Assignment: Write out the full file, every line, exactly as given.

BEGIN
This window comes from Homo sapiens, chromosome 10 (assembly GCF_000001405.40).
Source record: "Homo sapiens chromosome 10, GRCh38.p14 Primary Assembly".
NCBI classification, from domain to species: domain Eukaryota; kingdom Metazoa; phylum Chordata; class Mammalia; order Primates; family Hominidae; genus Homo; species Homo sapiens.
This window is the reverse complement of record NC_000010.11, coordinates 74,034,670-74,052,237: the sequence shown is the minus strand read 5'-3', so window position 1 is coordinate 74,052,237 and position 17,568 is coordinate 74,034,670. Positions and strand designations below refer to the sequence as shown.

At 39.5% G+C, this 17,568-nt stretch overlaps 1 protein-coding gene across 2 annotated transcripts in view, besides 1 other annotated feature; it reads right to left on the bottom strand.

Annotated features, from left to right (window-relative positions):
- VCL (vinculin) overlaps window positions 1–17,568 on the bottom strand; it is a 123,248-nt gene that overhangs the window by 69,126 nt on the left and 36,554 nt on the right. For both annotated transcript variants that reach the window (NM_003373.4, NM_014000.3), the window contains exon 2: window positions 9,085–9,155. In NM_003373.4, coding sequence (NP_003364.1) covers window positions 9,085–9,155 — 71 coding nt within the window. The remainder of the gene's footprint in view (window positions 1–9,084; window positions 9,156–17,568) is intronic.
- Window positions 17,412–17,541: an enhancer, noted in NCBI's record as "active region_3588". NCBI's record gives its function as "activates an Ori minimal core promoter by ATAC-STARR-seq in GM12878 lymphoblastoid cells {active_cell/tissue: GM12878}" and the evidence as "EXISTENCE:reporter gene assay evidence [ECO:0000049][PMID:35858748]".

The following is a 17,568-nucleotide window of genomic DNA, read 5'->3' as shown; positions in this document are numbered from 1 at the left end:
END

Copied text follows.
This window comes from Homo sapiens, chromosome 10 (assembly GCF_000001405.40).
Source record: "Homo sapiens chromosome 10, GRCh38.p14 Primary Assembly".
NCBI classification, from domain to species: domain Eukaryota; kingdom Metazoa; phylum Chordata; class Mammalia; order Primates; family Hominidae; genus Homo; species Homo sapiens.
This window is the reverse complement of record NC_000010.11, coordinates 74,034,670-74,052,237: the sequence shown is the minus strand read 5'-3', so window position 1 is coordinate 74,052,237 and position 17,568 is coordinate 74,034,670. Positions and strand designations below refer to the sequence as shown.

At 39.5% G+C, this 17,568-nt stretch overlaps 1 protein-coding gene across 2 annotated transcripts in view, besides 1 other annotated feature; it reads right to left on the bottom strand.

Annotated features, from left to right (window-relative positions):
- VCL (vinculin) overlaps window positions 1–17,568 on the bottom strand; it is a 123,248-nt gene that overhangs the window by 69,126 nt on the left and 36,554 nt on the right. For both annotated transcript variants that reach the window (NM_003373.4, NM_014000.3), the window contains exon 2: window positions 9,085–9,155. In NM_003373.4, coding sequence (NP_003364.1) covers window positions 9,085–9,155 — 71 coding nt within the window. The remainder of the gene's footprint in view (window positions 1–9,084; window positions 9,156–17,568) is intronic.
- Window positions 17,412–17,541: an enhancer, noted in NCBI's record as "active region_3588". NCBI's record gives its function as "activates an Ori minimal core promoter by ATAC-STARR-seq in GM12878 lymphoblastoid cells {active_cell/tissue: GM12878}" and the evidence as "EXISTENCE:reporter gene assay evidence [ECO:0000049][PMID:35858748]".

The following is a 17,568-nucleotide window of genomic DNA, read 5'->3' as shown; positions in this document are numbered from 1 at the left end: